The main device (symbol) in the Craigge blazon is the boar’s head. The two main tinctures (colors) are ermine and gules.
Ermine is a very ancient pattern, and distinctive to observe. It was borne alone by John de Monfort, the Earl of Richmond and Duke of Brittany in the late 14th century 1 It has a long association with royalty and the nobility in general and hence represents “Dignity” wherever it is found 2. The ermine pattern is white with, typically, a three dots and a dart grouping representing the tail of the furred creature.3. The ermine spot is sometimes found alone as a special charge on the shield.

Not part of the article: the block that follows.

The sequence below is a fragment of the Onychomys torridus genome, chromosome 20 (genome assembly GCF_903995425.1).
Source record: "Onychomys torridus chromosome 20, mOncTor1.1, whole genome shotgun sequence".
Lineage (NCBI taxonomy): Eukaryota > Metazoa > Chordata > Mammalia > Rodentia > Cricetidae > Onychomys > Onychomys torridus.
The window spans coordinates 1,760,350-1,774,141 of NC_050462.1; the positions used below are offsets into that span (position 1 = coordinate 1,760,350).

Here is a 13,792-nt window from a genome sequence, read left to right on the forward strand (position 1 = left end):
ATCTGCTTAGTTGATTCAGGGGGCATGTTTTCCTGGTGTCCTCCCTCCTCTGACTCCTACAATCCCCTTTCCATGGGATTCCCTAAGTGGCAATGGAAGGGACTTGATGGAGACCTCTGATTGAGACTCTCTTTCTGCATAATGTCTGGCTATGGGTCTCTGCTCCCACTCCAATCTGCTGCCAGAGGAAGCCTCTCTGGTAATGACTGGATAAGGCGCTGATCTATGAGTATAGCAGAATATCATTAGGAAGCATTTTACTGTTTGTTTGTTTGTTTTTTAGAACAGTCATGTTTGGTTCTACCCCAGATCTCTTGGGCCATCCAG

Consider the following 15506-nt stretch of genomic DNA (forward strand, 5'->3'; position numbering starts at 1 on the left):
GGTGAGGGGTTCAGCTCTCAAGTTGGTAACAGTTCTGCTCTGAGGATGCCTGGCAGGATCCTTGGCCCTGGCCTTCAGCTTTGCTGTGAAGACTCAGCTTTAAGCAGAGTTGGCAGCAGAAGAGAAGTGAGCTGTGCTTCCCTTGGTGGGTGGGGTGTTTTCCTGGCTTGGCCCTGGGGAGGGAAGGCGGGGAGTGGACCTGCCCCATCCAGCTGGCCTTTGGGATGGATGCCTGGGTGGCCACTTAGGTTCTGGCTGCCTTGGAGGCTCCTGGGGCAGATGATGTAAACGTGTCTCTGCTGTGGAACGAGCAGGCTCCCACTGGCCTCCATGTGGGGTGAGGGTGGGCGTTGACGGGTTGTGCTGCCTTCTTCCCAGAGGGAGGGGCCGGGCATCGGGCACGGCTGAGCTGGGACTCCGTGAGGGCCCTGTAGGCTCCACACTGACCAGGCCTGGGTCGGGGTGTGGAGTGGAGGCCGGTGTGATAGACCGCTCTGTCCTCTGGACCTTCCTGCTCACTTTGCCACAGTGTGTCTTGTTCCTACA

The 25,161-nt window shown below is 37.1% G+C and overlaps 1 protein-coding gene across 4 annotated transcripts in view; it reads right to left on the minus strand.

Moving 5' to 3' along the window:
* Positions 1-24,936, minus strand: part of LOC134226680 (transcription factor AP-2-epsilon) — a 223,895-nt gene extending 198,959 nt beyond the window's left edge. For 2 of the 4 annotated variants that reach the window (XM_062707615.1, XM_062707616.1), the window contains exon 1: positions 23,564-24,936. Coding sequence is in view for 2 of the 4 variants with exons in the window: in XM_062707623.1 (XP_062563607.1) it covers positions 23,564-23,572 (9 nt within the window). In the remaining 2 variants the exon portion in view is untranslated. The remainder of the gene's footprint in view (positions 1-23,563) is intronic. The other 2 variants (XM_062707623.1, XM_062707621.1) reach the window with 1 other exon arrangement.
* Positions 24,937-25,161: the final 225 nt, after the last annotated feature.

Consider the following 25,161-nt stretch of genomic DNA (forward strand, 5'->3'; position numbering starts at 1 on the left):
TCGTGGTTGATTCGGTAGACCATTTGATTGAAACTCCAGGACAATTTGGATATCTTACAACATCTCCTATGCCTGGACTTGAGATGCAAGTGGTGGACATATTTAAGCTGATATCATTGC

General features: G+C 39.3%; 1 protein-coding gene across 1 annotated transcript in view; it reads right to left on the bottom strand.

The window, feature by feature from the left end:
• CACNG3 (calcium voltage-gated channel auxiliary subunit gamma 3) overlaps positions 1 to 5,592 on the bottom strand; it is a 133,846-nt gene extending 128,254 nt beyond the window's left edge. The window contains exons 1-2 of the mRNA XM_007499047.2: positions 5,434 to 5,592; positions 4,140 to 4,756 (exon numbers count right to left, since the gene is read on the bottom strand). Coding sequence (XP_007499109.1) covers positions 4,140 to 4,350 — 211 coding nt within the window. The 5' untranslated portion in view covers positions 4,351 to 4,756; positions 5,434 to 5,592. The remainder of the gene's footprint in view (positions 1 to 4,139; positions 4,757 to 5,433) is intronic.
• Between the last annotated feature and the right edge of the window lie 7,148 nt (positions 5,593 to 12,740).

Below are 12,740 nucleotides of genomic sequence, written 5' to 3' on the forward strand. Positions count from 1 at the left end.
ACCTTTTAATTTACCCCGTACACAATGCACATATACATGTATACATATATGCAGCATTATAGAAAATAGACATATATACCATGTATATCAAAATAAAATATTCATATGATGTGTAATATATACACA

The bold red colour on a heraldic shield is known as gules. It has a long history within heraldry, it is known that one of those who besieged the scottish castle of Carlaverock in 1300 was the French knight Euremions de la Brette who had as his arms a simple red shield.4. The word gules is thought to come from the Arabic gule, or “red rose” 5. Later writers associated it with the precious stone ruby and the metal iron 6, perhaps because of the red glow of iron in the heat of the blacksmith’s forge.
In the middle ages, the wild boar, a far more fearsome creature than its domesticated relative, the pig was a much more commonly seen animal than today. It was also known as a sanglier. 7 It can appear in many of the same poses that we see for the lion, but has its own (easily imagined!) position known as enraged! 8 We should not be surprised then that this “fierce combatant” is said to be associated with the warrior. 9